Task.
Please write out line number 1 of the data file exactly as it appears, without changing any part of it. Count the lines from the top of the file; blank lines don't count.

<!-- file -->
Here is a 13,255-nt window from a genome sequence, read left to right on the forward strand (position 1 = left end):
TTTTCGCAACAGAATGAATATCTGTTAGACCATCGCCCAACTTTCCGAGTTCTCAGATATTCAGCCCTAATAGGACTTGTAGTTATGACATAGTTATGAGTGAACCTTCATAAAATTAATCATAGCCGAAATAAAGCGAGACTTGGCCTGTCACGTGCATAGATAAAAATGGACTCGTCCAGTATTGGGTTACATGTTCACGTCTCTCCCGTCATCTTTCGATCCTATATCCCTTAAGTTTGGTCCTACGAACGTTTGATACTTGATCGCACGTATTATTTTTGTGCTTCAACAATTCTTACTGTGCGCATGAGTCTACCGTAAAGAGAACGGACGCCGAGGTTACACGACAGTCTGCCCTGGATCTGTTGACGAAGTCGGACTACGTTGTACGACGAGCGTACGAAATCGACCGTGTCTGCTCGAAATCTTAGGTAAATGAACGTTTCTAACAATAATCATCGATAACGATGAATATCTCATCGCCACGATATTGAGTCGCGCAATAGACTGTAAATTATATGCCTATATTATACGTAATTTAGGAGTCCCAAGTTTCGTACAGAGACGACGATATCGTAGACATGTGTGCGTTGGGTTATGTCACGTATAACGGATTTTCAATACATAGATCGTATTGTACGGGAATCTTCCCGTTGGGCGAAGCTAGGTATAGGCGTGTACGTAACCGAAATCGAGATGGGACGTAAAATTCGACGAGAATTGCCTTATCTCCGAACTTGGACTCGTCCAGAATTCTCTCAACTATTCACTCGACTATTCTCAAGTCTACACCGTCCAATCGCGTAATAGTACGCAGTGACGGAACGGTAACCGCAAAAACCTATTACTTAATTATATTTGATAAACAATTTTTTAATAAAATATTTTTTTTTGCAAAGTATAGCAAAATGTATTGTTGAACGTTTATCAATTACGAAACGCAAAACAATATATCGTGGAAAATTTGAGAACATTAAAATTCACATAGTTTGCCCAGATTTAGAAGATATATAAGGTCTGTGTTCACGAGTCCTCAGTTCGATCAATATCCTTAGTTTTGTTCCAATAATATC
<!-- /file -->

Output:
Here is a 13,255-nt window from a genome sequence, read left to right on the forward strand (position 1 = left end):